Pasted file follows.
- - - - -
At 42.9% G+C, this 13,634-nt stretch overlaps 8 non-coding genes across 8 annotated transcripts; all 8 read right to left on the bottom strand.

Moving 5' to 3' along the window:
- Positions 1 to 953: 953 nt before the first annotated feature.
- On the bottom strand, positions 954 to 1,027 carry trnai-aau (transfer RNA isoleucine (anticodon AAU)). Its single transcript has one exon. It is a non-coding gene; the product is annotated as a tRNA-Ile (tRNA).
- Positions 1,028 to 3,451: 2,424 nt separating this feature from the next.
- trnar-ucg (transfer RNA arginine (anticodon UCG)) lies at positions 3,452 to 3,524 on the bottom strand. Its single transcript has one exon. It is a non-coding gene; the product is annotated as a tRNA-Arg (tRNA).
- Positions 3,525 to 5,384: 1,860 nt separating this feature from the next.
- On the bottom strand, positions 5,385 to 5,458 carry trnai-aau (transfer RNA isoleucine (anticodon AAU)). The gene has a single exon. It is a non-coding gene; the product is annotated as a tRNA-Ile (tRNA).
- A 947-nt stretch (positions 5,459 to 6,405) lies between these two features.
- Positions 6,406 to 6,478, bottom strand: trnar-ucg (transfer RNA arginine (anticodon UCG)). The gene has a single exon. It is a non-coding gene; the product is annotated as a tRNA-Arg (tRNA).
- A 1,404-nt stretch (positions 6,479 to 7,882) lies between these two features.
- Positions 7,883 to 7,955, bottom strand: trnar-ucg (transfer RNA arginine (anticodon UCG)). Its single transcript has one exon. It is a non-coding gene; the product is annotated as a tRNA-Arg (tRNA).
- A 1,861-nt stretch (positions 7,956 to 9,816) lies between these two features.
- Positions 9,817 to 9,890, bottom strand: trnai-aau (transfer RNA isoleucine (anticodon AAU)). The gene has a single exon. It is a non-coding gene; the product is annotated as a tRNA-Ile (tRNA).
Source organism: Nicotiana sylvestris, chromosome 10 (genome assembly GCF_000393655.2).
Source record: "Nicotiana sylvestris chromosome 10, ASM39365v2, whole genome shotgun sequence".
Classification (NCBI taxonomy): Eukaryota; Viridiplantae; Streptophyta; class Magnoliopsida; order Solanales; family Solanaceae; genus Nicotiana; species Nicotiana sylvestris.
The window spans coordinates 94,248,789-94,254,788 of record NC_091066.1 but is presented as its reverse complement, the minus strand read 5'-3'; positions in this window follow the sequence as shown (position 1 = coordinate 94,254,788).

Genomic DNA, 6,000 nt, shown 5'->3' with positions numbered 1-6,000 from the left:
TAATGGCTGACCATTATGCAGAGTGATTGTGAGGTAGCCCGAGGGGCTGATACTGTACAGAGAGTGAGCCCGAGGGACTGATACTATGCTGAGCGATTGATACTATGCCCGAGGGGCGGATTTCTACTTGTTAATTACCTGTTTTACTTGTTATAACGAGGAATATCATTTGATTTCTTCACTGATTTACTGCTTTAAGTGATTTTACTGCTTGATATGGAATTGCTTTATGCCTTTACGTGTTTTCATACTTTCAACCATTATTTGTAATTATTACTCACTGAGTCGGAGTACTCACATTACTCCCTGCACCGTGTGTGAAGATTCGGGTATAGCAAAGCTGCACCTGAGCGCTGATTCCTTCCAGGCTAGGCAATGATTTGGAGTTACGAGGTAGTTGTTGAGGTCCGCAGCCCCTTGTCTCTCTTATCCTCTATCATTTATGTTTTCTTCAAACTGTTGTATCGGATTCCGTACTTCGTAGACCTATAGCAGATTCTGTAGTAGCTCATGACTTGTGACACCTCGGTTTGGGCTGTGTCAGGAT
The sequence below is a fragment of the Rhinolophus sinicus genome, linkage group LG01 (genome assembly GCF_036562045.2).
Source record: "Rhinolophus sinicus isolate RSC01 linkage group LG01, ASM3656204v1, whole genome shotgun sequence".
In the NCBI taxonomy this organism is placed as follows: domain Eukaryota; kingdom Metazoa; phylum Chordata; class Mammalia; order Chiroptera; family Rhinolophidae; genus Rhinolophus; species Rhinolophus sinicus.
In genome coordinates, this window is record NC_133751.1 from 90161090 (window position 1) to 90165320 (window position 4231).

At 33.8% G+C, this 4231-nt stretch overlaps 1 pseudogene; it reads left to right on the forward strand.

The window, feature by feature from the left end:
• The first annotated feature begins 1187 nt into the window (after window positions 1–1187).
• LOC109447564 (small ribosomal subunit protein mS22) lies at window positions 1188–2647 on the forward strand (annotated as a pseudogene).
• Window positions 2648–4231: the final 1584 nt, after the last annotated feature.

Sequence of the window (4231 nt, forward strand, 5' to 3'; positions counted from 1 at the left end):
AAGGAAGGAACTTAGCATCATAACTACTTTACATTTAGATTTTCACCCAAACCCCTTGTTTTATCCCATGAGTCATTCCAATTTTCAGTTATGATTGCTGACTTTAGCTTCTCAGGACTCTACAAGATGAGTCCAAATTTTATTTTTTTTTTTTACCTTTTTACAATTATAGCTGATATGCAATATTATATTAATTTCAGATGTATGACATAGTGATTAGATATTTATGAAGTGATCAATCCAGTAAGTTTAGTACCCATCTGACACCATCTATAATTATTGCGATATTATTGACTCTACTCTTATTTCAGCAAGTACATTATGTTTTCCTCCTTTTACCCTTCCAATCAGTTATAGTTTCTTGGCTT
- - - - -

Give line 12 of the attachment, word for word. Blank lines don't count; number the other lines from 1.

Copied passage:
- Positions 7,883 to 7,955, bottom strand: trnar-ucg (transfer RNA arginine (anticodon UCG)). Its single transcript has one exon. It is a non-coding gene; the product is annotated as a tRNA-Arg (tRNA).